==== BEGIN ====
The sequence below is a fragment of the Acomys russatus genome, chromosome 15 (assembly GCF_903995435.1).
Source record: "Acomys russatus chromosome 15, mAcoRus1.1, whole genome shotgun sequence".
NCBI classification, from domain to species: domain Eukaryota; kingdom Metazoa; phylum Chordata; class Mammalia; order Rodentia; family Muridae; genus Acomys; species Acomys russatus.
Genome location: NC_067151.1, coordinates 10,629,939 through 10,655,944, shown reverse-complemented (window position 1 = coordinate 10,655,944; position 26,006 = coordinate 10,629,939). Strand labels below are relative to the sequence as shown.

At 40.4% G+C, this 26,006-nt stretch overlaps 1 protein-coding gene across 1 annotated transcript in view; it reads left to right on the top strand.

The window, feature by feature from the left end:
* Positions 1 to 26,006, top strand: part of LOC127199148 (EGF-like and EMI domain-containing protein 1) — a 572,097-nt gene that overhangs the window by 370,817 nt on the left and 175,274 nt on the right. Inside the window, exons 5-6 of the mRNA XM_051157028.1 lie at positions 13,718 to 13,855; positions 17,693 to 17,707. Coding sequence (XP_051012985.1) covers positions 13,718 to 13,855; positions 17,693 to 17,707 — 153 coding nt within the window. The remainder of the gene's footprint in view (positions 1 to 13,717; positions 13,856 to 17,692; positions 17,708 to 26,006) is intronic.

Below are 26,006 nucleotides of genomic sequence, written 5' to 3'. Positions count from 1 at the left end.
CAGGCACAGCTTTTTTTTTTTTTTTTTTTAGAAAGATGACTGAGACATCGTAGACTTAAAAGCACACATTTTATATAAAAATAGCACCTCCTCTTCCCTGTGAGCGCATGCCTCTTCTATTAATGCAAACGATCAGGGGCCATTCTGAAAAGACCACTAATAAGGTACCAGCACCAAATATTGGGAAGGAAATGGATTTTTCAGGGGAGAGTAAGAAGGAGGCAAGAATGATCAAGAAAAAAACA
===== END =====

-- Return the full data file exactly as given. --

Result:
The sequence below is a fragment of the Acomys russatus genome, chromosome 15 (assembly GCF_903995435.1).
Source record: "Acomys russatus chromosome 15, mAcoRus1.1, whole genome shotgun sequence".
NCBI classification, from domain to species: domain Eukaryota; kingdom Metazoa; phylum Chordata; class Mammalia; order Rodentia; family Muridae; genus Acomys; species Acomys russatus.
Genome location: NC_067151.1, coordinates 10,629,939 through 10,655,944, shown reverse-complemented (window position 1 = coordinate 10,655,944; position 26,006 = coordinate 10,629,939). Strand labels below are relative to the sequence as shown.

At 40.4% G+C, this 26,006-nt stretch overlaps 1 protein-coding gene across 1 annotated transcript in view; it reads left to right on the top strand.

The window, feature by feature from the left end:
* Positions 1 to 26,006, top strand: part of LOC127199148 (EGF-like and EMI domain-containing protein 1) — a 572,097-nt gene that overhangs the window by 370,817 nt on the left and 175,274 nt on the right. Inside the window, exons 5-6 of the mRNA XM_051157028.1 lie at positions 13,718 to 13,855; positions 17,693 to 17,707. Coding sequence (XP_051012985.1) covers positions 13,718 to 13,855; positions 17,693 to 17,707 — 153 coding nt within the window. The remainder of the gene's footprint in view (positions 1 to 13,717; positions 13,856 to 17,692; positions 17,708 to 26,006) is intronic.

Below are 26,006 nucleotides of genomic sequence, written 5' to 3'. Positions count from 1 at the left end.
CAGGCACAGCTTTTTTTTTTTTTTTTTTTAGAAAGATGACTGAGACATCGTAGACTTAAAAGCACACATTTTATATAAAAATAGCACCTCCTCTTCCCTGTGAGCGCATGCCTCTTCTATTAATGCAAACGATCAGGGGCCATTCTGAAAAGACCACTAATAAGGTACCAGCACCAAATATTGGGAAGGAAATGGATTTTTCAGGGGAGAGTAAGAAGGAGGCAAGAATGATCAAGAAAAAAACA